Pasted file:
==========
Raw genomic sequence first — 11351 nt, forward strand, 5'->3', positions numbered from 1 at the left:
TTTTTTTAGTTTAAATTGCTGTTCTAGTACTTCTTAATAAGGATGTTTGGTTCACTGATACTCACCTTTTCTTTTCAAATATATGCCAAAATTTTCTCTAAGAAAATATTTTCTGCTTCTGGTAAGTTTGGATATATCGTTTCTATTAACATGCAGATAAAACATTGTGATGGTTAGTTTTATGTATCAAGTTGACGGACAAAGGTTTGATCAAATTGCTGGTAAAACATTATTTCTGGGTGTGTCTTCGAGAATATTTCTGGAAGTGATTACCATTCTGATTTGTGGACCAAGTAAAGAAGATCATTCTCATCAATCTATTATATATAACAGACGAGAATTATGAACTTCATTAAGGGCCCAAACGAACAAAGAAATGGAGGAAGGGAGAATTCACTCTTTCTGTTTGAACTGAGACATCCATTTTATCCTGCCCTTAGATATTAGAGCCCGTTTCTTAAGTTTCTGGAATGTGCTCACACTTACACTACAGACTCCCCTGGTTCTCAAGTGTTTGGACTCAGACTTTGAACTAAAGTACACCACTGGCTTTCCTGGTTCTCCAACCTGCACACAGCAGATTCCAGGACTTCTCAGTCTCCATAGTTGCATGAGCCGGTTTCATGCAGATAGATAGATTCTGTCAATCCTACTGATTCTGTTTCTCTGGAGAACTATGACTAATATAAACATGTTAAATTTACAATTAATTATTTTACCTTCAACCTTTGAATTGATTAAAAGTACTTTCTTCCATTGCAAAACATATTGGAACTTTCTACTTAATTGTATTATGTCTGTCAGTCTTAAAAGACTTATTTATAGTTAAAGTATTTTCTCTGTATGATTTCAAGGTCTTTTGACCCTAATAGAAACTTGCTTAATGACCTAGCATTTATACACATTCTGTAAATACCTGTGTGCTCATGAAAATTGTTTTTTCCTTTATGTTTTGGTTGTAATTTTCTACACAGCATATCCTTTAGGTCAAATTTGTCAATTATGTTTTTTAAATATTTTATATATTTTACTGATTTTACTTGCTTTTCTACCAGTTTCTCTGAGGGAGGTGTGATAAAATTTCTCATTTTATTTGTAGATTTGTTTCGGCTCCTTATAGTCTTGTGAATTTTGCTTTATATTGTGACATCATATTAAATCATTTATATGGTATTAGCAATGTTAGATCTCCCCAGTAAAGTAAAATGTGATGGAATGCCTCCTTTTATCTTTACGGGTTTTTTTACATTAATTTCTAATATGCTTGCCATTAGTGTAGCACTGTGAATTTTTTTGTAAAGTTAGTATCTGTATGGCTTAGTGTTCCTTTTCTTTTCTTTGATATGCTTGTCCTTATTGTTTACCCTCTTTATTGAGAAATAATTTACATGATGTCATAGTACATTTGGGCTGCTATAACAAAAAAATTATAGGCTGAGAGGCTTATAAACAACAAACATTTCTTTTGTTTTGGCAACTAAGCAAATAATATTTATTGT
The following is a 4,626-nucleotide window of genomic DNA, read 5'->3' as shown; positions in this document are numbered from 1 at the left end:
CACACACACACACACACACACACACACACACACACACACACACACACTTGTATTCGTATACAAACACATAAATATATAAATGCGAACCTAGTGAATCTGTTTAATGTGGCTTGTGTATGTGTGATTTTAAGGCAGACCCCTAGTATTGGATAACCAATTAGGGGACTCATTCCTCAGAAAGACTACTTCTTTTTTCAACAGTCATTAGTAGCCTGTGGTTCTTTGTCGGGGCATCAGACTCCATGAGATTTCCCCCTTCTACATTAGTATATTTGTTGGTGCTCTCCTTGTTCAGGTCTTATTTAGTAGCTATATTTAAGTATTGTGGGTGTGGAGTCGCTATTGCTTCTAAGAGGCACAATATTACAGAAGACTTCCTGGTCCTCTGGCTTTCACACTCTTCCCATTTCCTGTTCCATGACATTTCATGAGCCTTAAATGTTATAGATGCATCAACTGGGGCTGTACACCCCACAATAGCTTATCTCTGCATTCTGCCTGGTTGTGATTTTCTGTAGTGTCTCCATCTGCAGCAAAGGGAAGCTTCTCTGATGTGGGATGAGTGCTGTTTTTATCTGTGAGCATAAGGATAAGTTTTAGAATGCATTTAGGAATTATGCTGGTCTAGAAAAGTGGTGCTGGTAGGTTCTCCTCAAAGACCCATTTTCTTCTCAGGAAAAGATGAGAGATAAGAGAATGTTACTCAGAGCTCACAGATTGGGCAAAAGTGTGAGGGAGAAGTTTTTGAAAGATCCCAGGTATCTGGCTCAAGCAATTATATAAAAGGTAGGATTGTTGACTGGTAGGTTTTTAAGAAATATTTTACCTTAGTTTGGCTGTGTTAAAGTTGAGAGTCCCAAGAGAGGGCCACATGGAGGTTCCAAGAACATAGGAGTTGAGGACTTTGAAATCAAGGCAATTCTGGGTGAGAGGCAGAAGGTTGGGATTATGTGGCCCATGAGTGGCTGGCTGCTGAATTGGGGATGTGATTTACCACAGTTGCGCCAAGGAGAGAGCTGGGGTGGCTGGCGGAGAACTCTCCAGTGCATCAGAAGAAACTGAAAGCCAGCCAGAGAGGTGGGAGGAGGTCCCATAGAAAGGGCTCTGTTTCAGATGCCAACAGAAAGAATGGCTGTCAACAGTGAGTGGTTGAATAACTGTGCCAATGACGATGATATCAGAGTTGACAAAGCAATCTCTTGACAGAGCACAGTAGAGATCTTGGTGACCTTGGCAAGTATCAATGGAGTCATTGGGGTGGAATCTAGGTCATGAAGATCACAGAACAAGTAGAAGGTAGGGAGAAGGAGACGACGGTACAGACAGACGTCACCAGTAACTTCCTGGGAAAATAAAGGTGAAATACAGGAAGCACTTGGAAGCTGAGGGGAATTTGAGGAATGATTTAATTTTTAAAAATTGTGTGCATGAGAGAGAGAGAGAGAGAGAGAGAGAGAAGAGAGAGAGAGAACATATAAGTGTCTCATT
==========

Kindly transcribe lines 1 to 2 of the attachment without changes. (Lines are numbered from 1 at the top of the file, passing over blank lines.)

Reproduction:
Raw genomic sequence first — 11351 nt, forward strand, 5'->3', positions numbered from 1 at the left:
TTTTTTTAGTTTAAATTGCTGTTCTAGTACTTCTTAATAAGGATGTTTGGTTCACTGATACTCACCTTTTCTTTTCAAATATATGCCAAAATTTTCTCTAAGAAAATATTTTCTGCTTCTGGTAAGTTTGGATATATCGTTTCTATTAACATGCAGATAAAACATTGTGATGGTTAGTTTTATGTATCAAGTTGACGGACAAAGGTTTGATCAAATTGCTGGTAAAACATTATTTCTGGGTGTGTCTTCGAGAATATTTCTGGAAGTGATTACCATTCTGATTTGTGGACCAAGTAAAGAAGATCATTCTCATCAATCTATTATATATAACAGACGAGAATTATGAACTTCATTAAGGGCCCAAACGAACAAAGAAATGGAGGAAGGGAGAATTCACTCTTTCTGTTTGAACTGAGACATCCATTTTATCCTGCCCTTAGATATTAGAGCCCGTTTCTTAAGTTTCTGGAATGTGCTCACACTTACACTACAGACTCCCCTGGTTCTCAAGTGTTTGGACTCAGACTTTGAACTAAAGTACACCACTGGCTTTCCTGGTTCTCCAACCTGCACACAGCAGATTCCAGGACTTCTCAGTCTCCATAGTTGCATGAGCCGGTTTCATGCAGATAGATAGATTCTGTCAATCCTACTGATTCTGTTTCTCTGGAGAACTATGACTAATATAAACATGTTAAATTTACAATTAATTATTTTACCTTCAACCTTTGAATTGATTAAAAGTACTTTCTTCCATTGCAAAACATATTGGAACTTTCTACTTAATTGTATTATGTCTGTCAGTCTTAAAAGACTTATTTATAGTTAAAGTATTTTCTCTGTATGATTTCAAGGTCTTTTGACCCTAATAGAAACTTGCTTAATGACCTAGCATTTATACACATTCTGTAAATACCTGTGTGCTCATGAAAATTGTTTTTTCCTTTATGTTTTGGTTGTAATTTTCTACACAGCATATCCTTTAGGTCAAATTTGTCAATTATGTTTTTTAAATATTTTATATATTTTACTGATTTTACTTGCTTTTCTACCAGTTTCTCTGAGGGAGGTGTGATAAAATTTCTCATTTTATTTGTAGATTTGTTTCGGCTCCTTATAGTCTTGTGAATTTTGCTTTATATTGTGACATCATATTAAATCATTTATATGGTATTAGCAATGTTAGATCTCCCCAGTAAAGTAAAATGTGATGGAATGCCTCCTTTTATCTTTACGGGTTTTTTTACATTAATTTCTAATATGCTTGCCATTAGTGTAGCACTGTGAATTTTTTTGTAAAGTTAGTATCTGTATGGCTTAGTGTTCCTTTTCTTTTCTTTGATATGCTTGTCCTTATTGTTTACCCTCTTTATTGAGAAATAATTTACATGATGTCATAGTACATTTGGGCTGCTATAACAAAAAAATTATAGGCTGAGAGGCTTATAAACAACAAACATTTCTTTTGTTTTGGCAACTAAGCAAATAATATTTATTGT